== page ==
B. Related Ukrainian Case Law
While the decisions of arbitration cases involving foreign money judgments are not publicly published, the Judicial Collegium on Civil Matters of the Supreme Court of Ukraine has released several examples of efforts to enforce foreign money judgments in Ukraine. According to the decision of the International Commercial Arbitration Court of the Chamber of Commerce and Trade of the Russian Federation, the Institute of Ethereal Oil and Medicinal Plants (hereinafter the "Institute") was obliged to pay a judgment of 663,252 USD to "Akvacoop" (Czech Republic) and 3,324 USD in compensation to "Akvacoop" for arbitration expenses. The Supreme Court of the Autonomous Republic of Crimea decided to enforce the petition of "Akvacoop" regarding recognition and enforcement of the decision of the International Commercial Arbitration Court of the Chamber of Commerce and Trade of the Russian Federation on the territory of Ukraine.
The Institute appealed the decision of the Supreme Court of the Autonomous Republic of Crimea with the Supreme Court of Ukraine. Using the arguments that the International Commercial Arbitration Court of the Chamber of Commerce and Trade of the Russian Federation lacked jurisdiction and that notice on the forum and time of consideration of the case was improperly served, the Appellant requested to cancel the decision of the Supreme Court of the Autonomous Republic of Crimea as unlawful. In the end result, the Judicial Collegium on Civil Matters of the Supreme Court of Ukraine upheld the Institute's appeal.
Another example involved a petition to the Kiev City Court, which was submitted by a company called "Carlsbad Enterprises Limited," requesting compulsory enforcement of a decision of the International Commercial Arbitration Court of the Chamber of Trade and Industry of Ukraine, which allowed the collection of a debt incurred by the Public Bureau (Embassy) of the Great Socialist Libyan Arab Republic in the amount of 779,341.82 USD.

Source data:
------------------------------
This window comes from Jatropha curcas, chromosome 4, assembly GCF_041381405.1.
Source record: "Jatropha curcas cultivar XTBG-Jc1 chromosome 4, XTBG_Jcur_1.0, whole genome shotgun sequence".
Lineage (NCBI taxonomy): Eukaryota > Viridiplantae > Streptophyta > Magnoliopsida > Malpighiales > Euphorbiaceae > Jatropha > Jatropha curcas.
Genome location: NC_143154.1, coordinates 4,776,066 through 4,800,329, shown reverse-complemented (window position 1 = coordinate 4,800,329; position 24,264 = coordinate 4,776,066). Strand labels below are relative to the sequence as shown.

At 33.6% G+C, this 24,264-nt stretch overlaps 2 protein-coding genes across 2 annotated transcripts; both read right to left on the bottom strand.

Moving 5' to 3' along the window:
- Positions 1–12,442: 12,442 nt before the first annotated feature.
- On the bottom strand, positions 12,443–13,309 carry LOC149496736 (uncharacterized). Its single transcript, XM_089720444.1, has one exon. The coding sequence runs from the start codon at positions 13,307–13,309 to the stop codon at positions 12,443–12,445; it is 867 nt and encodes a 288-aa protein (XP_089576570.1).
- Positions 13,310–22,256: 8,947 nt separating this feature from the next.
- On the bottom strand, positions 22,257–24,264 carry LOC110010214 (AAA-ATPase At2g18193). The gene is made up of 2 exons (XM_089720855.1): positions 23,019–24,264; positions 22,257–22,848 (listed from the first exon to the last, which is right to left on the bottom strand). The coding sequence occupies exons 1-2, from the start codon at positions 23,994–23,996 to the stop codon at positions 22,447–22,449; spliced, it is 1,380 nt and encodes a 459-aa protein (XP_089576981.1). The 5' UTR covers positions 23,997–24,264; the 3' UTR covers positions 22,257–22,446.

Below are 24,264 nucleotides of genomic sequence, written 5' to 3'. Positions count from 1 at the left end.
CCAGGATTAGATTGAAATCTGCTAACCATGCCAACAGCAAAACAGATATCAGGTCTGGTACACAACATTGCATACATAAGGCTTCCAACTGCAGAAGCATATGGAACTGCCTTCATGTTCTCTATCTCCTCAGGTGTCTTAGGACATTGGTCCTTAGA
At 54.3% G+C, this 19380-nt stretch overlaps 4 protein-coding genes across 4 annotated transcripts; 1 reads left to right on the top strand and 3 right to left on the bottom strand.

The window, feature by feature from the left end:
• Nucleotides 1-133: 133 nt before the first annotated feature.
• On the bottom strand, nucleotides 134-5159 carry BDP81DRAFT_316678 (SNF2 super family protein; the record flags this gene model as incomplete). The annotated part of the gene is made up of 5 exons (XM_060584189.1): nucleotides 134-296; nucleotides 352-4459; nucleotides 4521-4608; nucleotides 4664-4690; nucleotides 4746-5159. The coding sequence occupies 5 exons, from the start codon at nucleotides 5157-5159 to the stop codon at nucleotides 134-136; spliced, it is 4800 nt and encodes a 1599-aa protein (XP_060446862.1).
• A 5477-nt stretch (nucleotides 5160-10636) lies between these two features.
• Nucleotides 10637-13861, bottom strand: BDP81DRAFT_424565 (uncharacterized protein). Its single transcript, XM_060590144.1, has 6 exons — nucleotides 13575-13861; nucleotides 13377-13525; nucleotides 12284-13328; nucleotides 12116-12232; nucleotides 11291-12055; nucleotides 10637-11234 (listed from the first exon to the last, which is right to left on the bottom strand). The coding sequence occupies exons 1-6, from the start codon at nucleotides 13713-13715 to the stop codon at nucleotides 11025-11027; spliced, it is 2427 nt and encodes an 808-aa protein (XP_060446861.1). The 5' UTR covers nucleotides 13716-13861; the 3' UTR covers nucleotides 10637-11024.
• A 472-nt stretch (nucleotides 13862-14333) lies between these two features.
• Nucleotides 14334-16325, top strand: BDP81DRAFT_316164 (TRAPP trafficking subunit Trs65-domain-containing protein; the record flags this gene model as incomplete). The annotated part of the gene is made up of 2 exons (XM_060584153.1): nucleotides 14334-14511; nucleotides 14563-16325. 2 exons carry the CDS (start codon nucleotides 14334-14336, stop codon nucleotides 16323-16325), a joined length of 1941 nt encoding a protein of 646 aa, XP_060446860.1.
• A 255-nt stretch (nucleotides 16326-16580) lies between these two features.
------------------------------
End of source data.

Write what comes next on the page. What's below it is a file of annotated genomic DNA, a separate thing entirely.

The Kiev City Court refused to consideration the petition of "Carlsbad Enterprises Limited," forcing them to appeal to the Supreme Court of Ukraine to cancel the Kiev City Court's decision and review the case matter in hand. The Judicial Collegium on Civil Matters of the Supreme Court of Ukraine declined to hear the appeal based on the following grounds:
"According to Article 425 of the [former] Civil Procedure Code of Ukraine, the submission of a claim against a foreign government, its enforcement and the levying of execution on the property of such government, which is located on the territory of Ukraine, may be permitted only with the consent of the competent bodies of the corresponding government (sovereign immunity) In the decision of the International Commercial Arbitration Court of the Chamber of Trade and Industry, the subject matter of the case is the levying of execution on the property of a foreign government (the Great Socialist Libyan Arab Republic), represented by its Embassy. Therefore, the collection of the debt could only be enforced according to the norms of Article 425 of the [former] Civil Procedure Code of Ukraine and the relevant international agreement."
Based on this reasoning the Judicial Collegium on Civil Matters of the Supreme Court of Ukraine upheld the decision of the Kiev City Court